Nebraska man owns boulder weighing thousands of pounds
LINCOLN, Neb. (AP) — He’s become used to strangers knocking on his door, and their question: Do you want to sell your rock?
“The answer to that is, ‘You can’t afford to move it,’” Tim Schulz tells them.
The first time this shed-sized chunk of Sioux quartzite moved, hundreds of thousands of years ago, glaciers nudged it into what is now Nebraska.
The last time, in 1977, a plumber paid $100 an hour for a pair of dozers and a flatbed trailer to finish its trip from a farm west of Lincoln to the corner of Southwest Ninth and West A.
The Lincoln Journal Star reports that first, though, Wayne Smith built a time capsule out of a copper pipe with lead caps. He filled it with silver coins, a bicentennial medal, a March 1977 Lincoln Star and a photo of himself, his mother, his children and his grandchildren.
And then he planted the 44,000-pound rock on top of it, behind his turn-of-the-century house.
“If he was rich, they’d call him eccentric,” his wife said at the time. “But since he’s poor, they call him crazy.”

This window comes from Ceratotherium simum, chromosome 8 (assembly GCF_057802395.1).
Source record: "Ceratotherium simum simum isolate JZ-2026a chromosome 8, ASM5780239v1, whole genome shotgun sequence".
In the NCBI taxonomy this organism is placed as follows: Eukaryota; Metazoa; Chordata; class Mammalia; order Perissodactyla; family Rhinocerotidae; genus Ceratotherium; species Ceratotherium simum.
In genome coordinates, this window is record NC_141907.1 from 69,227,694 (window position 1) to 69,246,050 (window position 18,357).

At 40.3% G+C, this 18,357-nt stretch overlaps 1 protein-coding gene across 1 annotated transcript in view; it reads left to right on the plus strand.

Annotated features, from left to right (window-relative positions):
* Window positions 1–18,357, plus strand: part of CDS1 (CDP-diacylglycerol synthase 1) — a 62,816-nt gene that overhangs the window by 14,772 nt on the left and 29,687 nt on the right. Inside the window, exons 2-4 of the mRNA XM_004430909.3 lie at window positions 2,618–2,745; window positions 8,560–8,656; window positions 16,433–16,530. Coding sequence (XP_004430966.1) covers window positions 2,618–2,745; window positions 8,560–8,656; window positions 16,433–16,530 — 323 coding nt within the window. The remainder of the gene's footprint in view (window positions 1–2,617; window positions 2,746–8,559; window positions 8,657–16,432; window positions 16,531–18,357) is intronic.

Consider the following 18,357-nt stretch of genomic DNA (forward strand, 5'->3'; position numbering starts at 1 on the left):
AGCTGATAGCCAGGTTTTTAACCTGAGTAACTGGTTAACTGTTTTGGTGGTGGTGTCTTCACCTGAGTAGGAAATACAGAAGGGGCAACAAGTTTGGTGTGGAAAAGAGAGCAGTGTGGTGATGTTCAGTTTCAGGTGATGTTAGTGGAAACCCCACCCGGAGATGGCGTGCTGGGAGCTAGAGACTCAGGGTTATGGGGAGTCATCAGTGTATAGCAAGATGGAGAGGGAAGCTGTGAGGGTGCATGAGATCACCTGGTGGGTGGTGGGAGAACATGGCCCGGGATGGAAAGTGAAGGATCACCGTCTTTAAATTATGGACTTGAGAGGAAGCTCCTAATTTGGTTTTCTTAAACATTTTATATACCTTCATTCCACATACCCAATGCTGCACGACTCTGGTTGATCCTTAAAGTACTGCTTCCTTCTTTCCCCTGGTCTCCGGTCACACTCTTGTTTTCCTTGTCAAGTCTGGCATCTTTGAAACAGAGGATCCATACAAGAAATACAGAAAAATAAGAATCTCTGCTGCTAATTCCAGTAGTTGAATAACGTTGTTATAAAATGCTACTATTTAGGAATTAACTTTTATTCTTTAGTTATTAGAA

The rock hound had already built a picnic table out of a 950-pound boulder topped with a slab of Colorado sandstone. Then he installed a farm-sized working windmill — and painted it red, white and blue — to draw water for his 15,000-square-foot garden.
“I try to do stuff different,” he told a reporter 41 years ago.
When Schulz bought the property in 1988, the 6-foot-high boulder wasn’t a selling point: His ex-wife liked the house, he explained. She’s gone, but he’s still here, and so is the rock, and so are the questions about it.
“I get all kinds of people asking where it came from,” he said. “I tell them the story as far as I know it.”
Last year, Smith’s grandsons knocked on his door, asking if they could take family photos with the rock to match their childhood pictures.
He doesn’t know of any bigger boulders in Lincoln, he said. A similar but slightly smaller stone is on display near Belmont Elementary, with a state historical marker describing its long-ago glacial migration from the Sioux Falls, South Dakota, area.
You can’t buy them this big. The largest General Excavating could sell would be just half the size, and that would be at least a $2,500 special order with heavy hauling fees, said the company’s Nick Engel.
Schulz is considered the fastest Nebraskan on wheels; the state auto racing Hall-of-Famer once hit 346 mph at the Bonneville Salt Flats in Utah. But he knows his rock isn’t going anywhere fast. So he mows around it and, occasionally, asks neighborhood kids to climb off of it.
And he talks about it, because other people want to.
“It’s definitely a conversation piece.”
Information from: Lincoln Journal Star, http://www.journalstar.com